Last week, Danny Danon, Israel’s new ambassador to the UN, was interviewed by the Jerusalem Post.

Mr Danon has experienced at the UN and described in plain words what has often been seen in so many settings:

The world is full of everyday people, politicians, business leaders, etc who bash Israel publicly while privately praising and even cooperating with her.

When asked about his first impressions on the job, Danon said there is “a public UN and a quiet UN.” … “During the day, I have many meetings with ambassadors and officials and quietly you see that there is a lot of appreciation, I would even say admiration for Israel,” he explained.

“Some members in the EU will work with Israel privately and quietly, but when it comes to an international organization, including the UN, they won’t be on our side,” he said. “They know who is to blame here and maybe they have to pay a price for doing so, but when you have evil against good forces, you have to choose the good forces.”
….
“We will not convince our enemies. The enemies will ignore the reality and they will be full of hatred,” he said. “But I think we need to convince many countries in the middle and move them …”

 

Danielle Ziri. 12 Dec 2015. Danon to ‘Post’: UN quietly admires Israel, but publicly bashes it. [my emphasis in bold]

In order to work with the middle countries, we need to understand the attitudes that allow them to silently look on or even pretend to be in agreement when Israel is being bashed. The following two attitudes are intertwined and have been known since the beginning of modern Zionism in the 1880s.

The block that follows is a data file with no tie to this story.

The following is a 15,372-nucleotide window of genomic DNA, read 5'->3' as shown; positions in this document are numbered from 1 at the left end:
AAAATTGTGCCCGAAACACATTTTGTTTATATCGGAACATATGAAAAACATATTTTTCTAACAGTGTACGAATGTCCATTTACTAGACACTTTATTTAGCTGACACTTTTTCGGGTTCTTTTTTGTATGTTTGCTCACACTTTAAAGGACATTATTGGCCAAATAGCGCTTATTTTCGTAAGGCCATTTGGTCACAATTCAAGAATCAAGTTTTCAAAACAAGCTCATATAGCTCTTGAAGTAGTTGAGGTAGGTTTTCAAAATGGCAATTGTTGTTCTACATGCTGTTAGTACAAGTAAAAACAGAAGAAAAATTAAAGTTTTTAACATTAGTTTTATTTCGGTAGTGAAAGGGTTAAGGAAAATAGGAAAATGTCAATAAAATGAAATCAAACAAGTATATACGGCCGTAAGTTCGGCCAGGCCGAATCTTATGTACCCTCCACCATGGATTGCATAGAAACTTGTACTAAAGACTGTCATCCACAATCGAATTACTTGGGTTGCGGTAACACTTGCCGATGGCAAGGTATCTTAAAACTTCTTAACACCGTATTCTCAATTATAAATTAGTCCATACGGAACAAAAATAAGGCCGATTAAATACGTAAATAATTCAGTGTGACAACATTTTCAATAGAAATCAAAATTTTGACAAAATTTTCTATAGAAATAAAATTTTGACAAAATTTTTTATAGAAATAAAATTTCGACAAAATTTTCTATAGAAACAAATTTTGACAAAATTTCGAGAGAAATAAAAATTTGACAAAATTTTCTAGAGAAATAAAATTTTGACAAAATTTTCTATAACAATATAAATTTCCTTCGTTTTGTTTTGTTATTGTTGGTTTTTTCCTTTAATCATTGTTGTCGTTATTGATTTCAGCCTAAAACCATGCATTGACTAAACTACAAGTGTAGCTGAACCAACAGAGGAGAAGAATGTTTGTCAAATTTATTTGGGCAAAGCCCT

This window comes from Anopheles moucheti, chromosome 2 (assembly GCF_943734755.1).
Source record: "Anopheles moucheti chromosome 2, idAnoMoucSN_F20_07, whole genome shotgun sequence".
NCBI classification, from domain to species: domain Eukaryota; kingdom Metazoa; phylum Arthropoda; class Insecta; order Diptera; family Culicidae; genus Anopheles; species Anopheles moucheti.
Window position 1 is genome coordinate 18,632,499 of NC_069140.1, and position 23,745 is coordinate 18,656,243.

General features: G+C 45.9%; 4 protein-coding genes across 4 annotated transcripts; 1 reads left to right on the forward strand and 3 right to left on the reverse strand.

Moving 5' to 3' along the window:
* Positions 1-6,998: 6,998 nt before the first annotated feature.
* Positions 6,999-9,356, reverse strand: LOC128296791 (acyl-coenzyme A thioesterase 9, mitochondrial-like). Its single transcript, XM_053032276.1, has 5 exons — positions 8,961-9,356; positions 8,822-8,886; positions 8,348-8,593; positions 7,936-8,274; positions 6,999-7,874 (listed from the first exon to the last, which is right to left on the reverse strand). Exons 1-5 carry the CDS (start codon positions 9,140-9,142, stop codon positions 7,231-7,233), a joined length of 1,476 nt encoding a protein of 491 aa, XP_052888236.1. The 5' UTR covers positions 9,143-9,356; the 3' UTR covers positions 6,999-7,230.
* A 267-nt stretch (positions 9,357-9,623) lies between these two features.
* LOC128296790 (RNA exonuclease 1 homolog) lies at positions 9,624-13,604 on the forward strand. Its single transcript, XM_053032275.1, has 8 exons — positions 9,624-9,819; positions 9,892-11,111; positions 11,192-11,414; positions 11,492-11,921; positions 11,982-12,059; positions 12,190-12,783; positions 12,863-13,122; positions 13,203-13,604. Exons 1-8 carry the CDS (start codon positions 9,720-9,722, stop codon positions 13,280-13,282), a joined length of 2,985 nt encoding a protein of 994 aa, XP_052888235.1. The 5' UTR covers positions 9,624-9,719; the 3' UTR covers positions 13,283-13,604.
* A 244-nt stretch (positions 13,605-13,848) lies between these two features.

Cynical “self-interest”. “Why risk losing Arab or Muslim business to support a measly bunch of Jews in a Jewish state?” “Why risk offending our own Muslim or Arab populations by expressing support for Israel?” For some, dropping this line of thought wouldn’t actually be costly. For others, real moral courage would be necessary – and they might have to ask for help to survive.

Fear-based appeasement: As time goes by, the dynamics of appeasement are becoming increasingly important. “Why risk provoking terrorist groups and states by expressing support for Israel?” Dropping this line of thought will always require moral courage and building alliances among the righteous.

Another key issue mentioned by Mr Danon is group dynamics.

It is unacceptable that you have a very good relationship with Israel, but when it comes to an international organization you don’t care and you support the group that you belong to.” [again my emphasis in bold]

The same group dynamic is seen among academics and college students – and politicians — and  …

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In 1867 the British philosopher and political theorist John Stuart Mill delivered an inaugural address at the University of St. Andrews.

Let not any one pacify his conscience by the delusion that he can do no harm if he takes no part, and forms no opinion. Bad men need nothing more to compass their ends, than that good men should look on and do nothing. (Quote investigator December 2010)

My challenge to those who hide their neutrality towards or support of Israel: Don’t be afraid to criticize Israel, but when you feel neutral or positive, start stepping forward, even if you are fearful. And reach out to each other to make the cost bearable.

Israel is very strong, but she can’t stand alone. And even if she could, you might want to consider what looking on silently, let alone following the crowd, could mean for your own moral and psychological health.

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